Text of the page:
Our First Look at an Adorable Baby 'Dumbo' Octopus

Gif source: Cell Press

Scientists have released the first footage of a baby “dumbo”—and it’s no elephant. This is an elusive deep sea creature whose name hails from the Disney character we all know and love for its ear-like fins that help its tiny body travel along the ocean floor.


As it turns out, these little fins appear even immediately after hatching. That’s what alerted researchers, who published their findings in Current Biology Monday, that a hatchling they found off the coast of New England in 2005 was, in fact, a dumbo octopus (genus Grimpoteuthis). What’s remarkable about this critter—which lives at depths of 9,800 to 13,000 feet—is that it popped out of its egg pretty much able to do all that it can do as an adult.

The hatchling was fully formed, internal organs and all. This told the researchers the cute octopuses enter their environment with the ability to swim, sense what’s around them both chemically and visually, and even capture prey.

“I was impressed by the complexity of the central nervous system and the relative size of fins and the internal shell,” said study co-author Alexander Ziegler from Rheinische Friedrich-Wilhelms-Universität Bonn in Germany, in a press release.

And this was a dumbo octopus that likely hatched prematurely due to the stress of being collected. Imagine the possibilities if it had been born later. Co-author Tim Shank of the Woods Hole Oceanographic Institution found the chocolate brown egg attached to a coral branch collected by an ROV. After bringing it to the surface, he placed it into a five-gallon bucket, where it began to hatch before Shank moved it to the lab.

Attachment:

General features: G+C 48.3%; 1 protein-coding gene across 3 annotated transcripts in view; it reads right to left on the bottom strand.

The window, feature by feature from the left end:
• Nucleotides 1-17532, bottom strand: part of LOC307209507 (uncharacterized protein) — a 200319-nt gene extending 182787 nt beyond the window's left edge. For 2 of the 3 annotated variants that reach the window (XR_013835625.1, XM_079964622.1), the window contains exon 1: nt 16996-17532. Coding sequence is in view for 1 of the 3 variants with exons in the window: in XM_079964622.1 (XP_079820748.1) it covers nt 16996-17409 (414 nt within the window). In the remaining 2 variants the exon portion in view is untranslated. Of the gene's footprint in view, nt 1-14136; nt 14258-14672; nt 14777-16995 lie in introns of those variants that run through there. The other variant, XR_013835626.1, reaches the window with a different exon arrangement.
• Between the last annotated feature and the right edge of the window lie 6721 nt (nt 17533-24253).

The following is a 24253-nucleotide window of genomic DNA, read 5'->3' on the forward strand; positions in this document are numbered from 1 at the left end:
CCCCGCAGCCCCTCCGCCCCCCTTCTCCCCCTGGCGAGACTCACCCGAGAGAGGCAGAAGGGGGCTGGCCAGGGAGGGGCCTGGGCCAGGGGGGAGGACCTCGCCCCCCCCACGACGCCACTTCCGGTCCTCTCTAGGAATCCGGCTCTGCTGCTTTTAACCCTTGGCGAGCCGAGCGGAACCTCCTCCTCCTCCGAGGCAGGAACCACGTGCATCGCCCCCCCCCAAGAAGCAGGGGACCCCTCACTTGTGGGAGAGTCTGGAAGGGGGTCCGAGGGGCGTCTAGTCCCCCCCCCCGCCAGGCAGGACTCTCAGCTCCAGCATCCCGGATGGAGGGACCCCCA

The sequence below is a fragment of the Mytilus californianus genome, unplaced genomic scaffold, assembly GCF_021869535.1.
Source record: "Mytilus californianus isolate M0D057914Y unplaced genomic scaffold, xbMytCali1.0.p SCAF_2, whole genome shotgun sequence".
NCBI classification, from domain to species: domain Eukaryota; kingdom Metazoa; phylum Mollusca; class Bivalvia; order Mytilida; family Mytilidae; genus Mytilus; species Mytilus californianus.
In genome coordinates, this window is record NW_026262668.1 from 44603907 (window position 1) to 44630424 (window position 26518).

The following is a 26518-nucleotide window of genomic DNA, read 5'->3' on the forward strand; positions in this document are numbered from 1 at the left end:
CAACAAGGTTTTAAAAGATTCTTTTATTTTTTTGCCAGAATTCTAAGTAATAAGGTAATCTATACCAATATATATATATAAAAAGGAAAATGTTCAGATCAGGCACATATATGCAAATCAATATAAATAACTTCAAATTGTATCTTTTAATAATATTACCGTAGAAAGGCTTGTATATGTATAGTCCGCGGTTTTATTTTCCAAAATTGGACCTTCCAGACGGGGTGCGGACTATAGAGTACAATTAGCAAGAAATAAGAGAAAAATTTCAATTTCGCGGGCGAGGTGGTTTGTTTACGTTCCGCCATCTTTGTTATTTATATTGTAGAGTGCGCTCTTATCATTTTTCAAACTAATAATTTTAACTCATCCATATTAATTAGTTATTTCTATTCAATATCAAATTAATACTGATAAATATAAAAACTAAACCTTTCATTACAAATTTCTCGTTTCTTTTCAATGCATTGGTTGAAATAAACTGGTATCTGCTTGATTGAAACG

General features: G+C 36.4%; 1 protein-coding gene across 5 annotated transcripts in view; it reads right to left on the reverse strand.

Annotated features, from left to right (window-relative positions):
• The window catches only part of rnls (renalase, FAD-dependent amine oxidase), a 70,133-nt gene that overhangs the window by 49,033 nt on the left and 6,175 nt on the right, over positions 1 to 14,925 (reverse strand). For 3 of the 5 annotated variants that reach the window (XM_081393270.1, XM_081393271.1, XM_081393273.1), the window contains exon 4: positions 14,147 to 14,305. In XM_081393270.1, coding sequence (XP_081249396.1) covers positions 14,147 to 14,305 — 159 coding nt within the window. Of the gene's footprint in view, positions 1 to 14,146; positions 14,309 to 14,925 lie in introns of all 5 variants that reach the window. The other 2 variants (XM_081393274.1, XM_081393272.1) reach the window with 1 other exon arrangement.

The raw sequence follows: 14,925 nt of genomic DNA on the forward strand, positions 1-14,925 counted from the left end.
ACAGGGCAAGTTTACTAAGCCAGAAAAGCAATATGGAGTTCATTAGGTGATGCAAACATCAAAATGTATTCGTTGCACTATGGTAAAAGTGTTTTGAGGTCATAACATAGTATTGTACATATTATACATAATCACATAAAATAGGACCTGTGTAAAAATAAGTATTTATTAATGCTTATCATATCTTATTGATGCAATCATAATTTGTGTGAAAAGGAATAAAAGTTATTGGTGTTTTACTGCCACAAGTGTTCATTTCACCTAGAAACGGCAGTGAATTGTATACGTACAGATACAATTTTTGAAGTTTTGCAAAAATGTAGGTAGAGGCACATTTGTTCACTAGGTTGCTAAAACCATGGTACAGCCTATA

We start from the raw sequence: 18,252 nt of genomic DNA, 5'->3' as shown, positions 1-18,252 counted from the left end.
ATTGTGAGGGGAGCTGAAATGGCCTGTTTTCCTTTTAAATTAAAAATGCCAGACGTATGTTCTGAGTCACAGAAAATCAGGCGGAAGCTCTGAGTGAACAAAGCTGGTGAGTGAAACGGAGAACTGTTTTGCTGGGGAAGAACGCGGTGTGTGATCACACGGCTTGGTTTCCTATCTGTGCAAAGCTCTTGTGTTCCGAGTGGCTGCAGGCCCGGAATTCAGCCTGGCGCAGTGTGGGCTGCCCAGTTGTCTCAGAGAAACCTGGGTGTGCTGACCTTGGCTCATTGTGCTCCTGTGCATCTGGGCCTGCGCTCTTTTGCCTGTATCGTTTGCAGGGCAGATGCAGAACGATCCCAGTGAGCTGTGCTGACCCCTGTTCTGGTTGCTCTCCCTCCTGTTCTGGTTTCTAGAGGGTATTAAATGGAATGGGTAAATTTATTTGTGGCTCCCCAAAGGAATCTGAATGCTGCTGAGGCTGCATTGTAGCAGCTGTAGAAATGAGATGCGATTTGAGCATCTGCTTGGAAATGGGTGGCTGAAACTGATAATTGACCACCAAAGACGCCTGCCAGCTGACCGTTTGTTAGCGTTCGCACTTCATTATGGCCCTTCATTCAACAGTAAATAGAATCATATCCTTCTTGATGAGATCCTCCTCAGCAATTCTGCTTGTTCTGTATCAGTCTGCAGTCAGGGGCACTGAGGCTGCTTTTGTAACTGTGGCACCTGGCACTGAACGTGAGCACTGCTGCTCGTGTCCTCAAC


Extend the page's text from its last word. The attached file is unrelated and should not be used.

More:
Since the predator roams the deep sea, dumbo octopuses are pretty safe from human impacts, for now. However, scientists have learned that noise pollution harms octopuses and squids, in general, and the deep sea is not all that quiet—and humans are, in part, to blame.

Yessenia Funes is climate editor at Atmos Magazine. She loves Earther forever.


Dense non aqueous phase liquid

Is anybody here a marine biologist?

The cute little dude/dudette lives normally at around 10,000 to 13,000 feet of head or 4,500 to 6,000 or so pounds per square inch pressure. How does he/she survive at sea level pressures?

I realize pressure sensation is the result of pressure difference, just like heat sensation is the result of temperature difference, but this is perplexing.